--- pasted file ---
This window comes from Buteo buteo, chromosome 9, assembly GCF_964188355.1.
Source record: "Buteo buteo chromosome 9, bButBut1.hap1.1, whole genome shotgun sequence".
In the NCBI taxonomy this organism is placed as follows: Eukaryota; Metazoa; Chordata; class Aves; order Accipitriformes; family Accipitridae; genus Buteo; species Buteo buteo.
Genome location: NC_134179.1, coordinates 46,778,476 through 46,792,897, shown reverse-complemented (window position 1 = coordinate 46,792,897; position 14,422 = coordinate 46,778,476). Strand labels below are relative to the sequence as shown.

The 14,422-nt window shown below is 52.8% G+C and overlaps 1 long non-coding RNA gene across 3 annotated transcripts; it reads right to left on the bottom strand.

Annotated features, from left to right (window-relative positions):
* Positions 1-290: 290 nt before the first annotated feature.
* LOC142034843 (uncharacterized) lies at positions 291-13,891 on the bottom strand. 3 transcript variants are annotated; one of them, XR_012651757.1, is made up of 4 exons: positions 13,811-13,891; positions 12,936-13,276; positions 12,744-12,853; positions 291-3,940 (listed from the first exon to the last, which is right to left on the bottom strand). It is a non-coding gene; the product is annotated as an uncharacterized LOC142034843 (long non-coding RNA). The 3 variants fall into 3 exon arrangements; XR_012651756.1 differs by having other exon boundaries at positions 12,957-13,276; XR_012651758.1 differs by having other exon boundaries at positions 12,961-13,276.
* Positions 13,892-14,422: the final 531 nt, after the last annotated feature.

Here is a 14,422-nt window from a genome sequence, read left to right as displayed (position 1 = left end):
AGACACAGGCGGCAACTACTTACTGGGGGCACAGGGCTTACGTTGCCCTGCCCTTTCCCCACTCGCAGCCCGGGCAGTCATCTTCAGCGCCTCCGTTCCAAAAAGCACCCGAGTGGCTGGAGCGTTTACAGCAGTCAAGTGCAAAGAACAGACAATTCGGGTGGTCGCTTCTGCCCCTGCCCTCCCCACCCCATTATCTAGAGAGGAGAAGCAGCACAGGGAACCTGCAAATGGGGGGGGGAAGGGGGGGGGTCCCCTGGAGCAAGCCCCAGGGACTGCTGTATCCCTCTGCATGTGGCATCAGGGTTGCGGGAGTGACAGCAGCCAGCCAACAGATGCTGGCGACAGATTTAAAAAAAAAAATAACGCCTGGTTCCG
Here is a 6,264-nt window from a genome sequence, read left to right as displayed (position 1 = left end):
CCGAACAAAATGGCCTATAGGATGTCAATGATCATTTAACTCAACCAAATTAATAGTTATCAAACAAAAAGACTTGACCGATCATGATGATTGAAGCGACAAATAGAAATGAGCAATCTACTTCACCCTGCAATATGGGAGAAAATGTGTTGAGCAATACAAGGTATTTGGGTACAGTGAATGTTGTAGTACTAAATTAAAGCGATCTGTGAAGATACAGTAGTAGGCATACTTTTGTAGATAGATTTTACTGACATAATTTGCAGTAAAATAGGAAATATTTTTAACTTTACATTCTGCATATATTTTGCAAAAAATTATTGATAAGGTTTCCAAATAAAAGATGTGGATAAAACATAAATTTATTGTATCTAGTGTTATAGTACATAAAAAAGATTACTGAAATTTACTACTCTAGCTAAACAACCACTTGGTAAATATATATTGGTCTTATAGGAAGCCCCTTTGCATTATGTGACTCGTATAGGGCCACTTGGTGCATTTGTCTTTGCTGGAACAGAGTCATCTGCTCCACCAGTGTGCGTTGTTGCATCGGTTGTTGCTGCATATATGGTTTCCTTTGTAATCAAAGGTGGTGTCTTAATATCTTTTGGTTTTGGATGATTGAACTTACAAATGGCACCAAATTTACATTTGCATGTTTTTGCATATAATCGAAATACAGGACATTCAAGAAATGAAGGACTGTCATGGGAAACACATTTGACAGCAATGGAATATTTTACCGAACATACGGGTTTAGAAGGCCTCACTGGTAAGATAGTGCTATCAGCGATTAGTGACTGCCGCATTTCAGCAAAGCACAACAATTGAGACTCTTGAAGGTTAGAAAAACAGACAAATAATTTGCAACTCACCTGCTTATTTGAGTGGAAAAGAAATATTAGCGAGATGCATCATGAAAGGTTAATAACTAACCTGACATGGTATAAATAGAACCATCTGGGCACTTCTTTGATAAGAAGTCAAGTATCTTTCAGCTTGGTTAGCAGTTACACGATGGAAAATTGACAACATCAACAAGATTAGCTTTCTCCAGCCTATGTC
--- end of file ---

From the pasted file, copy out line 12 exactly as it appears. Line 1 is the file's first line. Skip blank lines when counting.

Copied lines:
Here is a 6,264-nt window from a genome sequence, read left to right as displayed (position 1 = left end):